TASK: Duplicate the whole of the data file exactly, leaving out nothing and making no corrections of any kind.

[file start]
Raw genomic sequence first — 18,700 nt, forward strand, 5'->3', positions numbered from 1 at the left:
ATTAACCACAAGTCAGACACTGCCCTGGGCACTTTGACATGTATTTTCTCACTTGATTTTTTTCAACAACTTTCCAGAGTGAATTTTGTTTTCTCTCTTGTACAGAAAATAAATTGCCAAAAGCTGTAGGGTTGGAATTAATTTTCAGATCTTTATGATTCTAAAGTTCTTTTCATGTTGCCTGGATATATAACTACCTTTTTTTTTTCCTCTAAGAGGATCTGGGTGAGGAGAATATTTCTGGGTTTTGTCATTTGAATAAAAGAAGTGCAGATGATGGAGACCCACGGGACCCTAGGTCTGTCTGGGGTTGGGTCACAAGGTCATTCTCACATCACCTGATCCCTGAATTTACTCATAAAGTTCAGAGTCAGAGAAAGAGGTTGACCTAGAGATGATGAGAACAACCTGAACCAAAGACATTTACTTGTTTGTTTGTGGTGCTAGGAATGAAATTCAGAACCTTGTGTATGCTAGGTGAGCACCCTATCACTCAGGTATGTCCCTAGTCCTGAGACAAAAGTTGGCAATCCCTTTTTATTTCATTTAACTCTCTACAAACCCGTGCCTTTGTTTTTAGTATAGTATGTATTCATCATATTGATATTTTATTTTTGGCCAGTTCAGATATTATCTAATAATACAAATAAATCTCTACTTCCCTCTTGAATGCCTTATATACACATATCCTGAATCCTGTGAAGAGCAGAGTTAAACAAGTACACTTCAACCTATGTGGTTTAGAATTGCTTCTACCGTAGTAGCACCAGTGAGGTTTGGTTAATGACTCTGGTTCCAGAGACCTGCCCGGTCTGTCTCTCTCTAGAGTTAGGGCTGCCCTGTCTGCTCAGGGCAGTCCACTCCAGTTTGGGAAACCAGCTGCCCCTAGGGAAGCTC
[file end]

Raw genomic sequence first — 18,700 nt, forward strand, 5'->3', positions numbered from 1 at the left:
ATTAACCACAAGTCAGACACTGCCCTGGGCACTTTGACATGTATTTTCTCACTTGATTTTTTTCAACAACTTTCCAGAGTGAATTTTGTTTTCTCTCTTGTACAGAAAATAAATTGCCAAAAGCTGTAGGGTTGGAATTAATTTTCAGATCTTTATGATTCTAAAGTTCTTTTCATGTTGCCTGGATATATAACTACCTTTTTTTTTTCCTCTAAGAGGATCTGGGTGAGGAGAATATTTCTGGGTTTTGTCATTTGAATAAAAGAAGTGCAGATGATGGAGACCCACGGGACCCTAGGTCTGTCTGGGGTTGGGTCACAAGGTCATTCTCACATCACCTGATCCCTGAATTTACTCATAAAGTTCAGAGTCAGAGAAAGAGGTTGACCTAGAGATGATGAGAACAACCTGAACCAAAGACATTTACTTGTTTGTTTGTGGTGCTAGGAATGAAATTCAGAACCTTGTGTATGCTAGGTGAGCACCCTATCACTCAGGTATGTCCCTAGTCCTGAGACAAAAGTTGGCAATCCCTTTTTATTTCATTTAACTCTCTACAAACCCGTGCCTTTGTTTTTAGTATAGTATGTATTCATCATATTGATATTTTATTTTTGGCCAGTTCAGATATTATCTAATAATACAAATAAATCTCTACTTCCCTCTTGAATGCCTTATATACACATATCCTGAATCCTGTGAAGAGCAGAGTTAAACAAGTACACTTCAACCTATGTGGTTTAGAATTGCTTCTACCGTAGTAGCACCAGTGAGGTTTGGTTAATGACTCTGGTTCCAGAGACCTGCCCGGTCTGTCTCTCTCTAGAGTTAGGGCTGCCCTGTCTGCTCAGGGCAGTCCACTCCAGTTTGGGAAACCAGCTGCCCCTAGGGAAGCTC